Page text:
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Early baseball: No strikes, few rules and you could hit in any direction


Illustration: Division of Research

Today’s baseball fans might have a hard time even recognizing the game as it was played back in its earliest days, a Texas A&M historian says.

“There were few rules and for years, the batter could stand and hit the ball in any direction he wished, even behind him,” says David Vaught, head of Texas A&M’s history department and a baseball scholar.

“No balls and strikes were called,” he says, “and the game itself was usually called ‘Town Ball,’ not ‘baseball.’”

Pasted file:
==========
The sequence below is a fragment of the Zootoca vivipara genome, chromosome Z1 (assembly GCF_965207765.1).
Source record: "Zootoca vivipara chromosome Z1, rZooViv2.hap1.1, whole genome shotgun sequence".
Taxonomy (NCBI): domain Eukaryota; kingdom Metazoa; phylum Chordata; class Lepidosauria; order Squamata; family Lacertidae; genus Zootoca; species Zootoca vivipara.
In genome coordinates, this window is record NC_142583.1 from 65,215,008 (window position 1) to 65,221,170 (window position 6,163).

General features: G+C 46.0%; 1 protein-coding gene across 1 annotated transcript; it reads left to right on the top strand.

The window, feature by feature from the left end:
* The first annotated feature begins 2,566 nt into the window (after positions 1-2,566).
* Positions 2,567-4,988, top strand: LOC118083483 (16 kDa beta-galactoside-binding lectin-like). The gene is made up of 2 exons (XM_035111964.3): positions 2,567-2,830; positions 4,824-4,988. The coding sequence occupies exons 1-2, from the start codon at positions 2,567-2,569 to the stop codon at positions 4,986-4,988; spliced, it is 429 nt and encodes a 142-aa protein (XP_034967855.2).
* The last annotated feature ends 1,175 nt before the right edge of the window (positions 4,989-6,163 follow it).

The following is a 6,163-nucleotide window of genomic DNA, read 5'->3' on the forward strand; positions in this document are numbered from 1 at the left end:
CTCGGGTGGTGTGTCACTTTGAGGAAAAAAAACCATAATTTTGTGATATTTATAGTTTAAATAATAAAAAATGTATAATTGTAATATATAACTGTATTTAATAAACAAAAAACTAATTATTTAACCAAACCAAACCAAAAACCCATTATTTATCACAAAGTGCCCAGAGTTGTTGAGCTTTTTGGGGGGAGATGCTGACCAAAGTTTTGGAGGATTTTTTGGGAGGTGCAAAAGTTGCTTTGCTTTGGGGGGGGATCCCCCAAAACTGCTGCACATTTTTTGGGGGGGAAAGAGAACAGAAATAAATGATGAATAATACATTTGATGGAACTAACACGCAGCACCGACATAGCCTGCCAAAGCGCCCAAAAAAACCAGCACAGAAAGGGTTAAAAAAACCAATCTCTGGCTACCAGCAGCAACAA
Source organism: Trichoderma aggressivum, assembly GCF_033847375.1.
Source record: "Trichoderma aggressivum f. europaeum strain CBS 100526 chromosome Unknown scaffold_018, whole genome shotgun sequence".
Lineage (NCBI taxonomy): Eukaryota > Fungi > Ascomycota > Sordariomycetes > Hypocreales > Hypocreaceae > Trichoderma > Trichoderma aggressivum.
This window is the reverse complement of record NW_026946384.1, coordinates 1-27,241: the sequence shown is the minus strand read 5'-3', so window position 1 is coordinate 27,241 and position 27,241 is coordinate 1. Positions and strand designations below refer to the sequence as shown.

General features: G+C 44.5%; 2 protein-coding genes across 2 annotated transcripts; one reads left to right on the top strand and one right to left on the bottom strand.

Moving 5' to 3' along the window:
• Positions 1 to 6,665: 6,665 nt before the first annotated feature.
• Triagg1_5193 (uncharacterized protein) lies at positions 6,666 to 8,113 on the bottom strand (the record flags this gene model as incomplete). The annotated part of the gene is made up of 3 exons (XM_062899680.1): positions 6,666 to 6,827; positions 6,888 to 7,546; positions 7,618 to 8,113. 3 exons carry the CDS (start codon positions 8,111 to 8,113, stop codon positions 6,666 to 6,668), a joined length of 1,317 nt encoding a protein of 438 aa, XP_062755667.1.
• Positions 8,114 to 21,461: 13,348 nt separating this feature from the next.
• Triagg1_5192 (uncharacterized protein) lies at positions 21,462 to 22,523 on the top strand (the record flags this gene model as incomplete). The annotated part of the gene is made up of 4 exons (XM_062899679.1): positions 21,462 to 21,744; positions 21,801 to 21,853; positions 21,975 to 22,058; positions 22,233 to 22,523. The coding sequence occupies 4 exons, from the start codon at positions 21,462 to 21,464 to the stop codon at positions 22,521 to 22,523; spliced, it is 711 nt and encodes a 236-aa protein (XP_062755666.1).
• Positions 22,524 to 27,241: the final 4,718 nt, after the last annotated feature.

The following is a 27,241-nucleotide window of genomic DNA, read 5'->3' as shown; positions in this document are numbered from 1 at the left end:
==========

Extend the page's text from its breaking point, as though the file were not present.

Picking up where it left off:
Vaught recently learned he has won the 2014 SABR (Society for American Baseball Research) Award for his book, “The Farmer’s Game:  Baseball in Rural America.” The SABR Award honors research projects that have significantly expanded the knowledge and understanding of baseball.  The award will be presented to Vaught during the 44th SABR national convention held July 30-Aug. 3 in Houston.

Vaught’s book on baseball’s early beginnings, which took almost six years to write, explains the relationships of baseball and American culture. It shows that baseball’s origins  are that of a game played in small country towns.

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